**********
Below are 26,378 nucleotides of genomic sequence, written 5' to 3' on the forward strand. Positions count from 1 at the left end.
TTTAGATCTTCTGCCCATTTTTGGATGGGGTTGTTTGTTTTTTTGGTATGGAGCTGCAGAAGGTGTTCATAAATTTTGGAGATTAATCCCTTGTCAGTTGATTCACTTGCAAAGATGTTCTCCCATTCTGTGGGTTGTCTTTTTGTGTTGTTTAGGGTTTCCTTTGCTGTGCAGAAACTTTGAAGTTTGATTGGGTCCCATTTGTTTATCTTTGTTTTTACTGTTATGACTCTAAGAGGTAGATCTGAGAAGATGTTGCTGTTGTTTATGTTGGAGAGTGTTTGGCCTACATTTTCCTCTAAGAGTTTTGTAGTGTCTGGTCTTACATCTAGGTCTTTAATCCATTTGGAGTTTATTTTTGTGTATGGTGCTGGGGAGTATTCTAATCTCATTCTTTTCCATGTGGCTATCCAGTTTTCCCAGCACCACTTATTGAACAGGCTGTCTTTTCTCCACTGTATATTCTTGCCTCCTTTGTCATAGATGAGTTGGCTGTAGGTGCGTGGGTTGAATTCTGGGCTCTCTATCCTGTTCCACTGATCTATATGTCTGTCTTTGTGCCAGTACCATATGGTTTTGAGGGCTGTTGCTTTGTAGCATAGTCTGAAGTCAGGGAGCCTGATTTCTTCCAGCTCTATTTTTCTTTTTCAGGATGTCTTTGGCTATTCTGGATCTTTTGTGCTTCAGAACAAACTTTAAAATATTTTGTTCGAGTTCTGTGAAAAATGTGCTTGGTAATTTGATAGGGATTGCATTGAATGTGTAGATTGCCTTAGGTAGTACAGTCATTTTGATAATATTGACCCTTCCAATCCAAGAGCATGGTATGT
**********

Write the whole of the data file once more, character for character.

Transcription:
Below are 26,378 nucleotides of genomic sequence, written 5' to 3' on the forward strand. Positions count from 1 at the left end.
TTTAGATCTTCTGCCCATTTTTGGATGGGGTTGTTTGTTTTTTTGGTATGGAGCTGCAGAAGGTGTTCATAAATTTTGGAGATTAATCCCTTGTCAGTTGATTCACTTGCAAAGATGTTCTCCCATTCTGTGGGTTGTCTTTTTGTGTTGTTTAGGGTTTCCTTTGCTGTGCAGAAACTTTGAAGTTTGATTGGGTCCCATTTGTTTATCTTTGTTTTTACTGTTATGACTCTAAGAGGTAGATCTGAGAAGATGTTGCTGTTGTTTATGTTGGAGAGTGTTTGGCCTACATTTTCCTCTAAGAGTTTTGTAGTGTCTGGTCTTACATCTAGGTCTTTAATCCATTTGGAGTTTATTTTTGTGTATGGTGCTGGGGAGTATTCTAATCTCATTCTTTTCCATGTGGCTATCCAGTTTTCCCAGCACCACTTATTGAACAGGCTGTCTTTTCTCCACTGTATATTCTTGCCTCCTTTGTCATAGATGAGTTGGCTGTAGGTGCGTGGGTTGAATTCTGGGCTCTCTATCCTGTTCCACTGATCTATATGTCTGTCTTTGTGCCAGTACCATATGGTTTTGAGGGCTGTTGCTTTGTAGCATAGTCTGAAGTCAGGGAGCCTGATTTCTTCCAGCTCTATTTTTCTTTTTCAGGATGTCTTTGGCTATTCTGGATCTTTTGTGCTTCAGAACAAACTTTAAAATATTTTGTTCGAGTTCTGTGAAAAATGTGCTTGGTAATTTGATAGGGATTGCATTGAATGTGTAGATTGCCTTAGGTAGTACAGTCATTTTGATAATATTGACCCTTCCAATCCAAGAGCATGGTATGT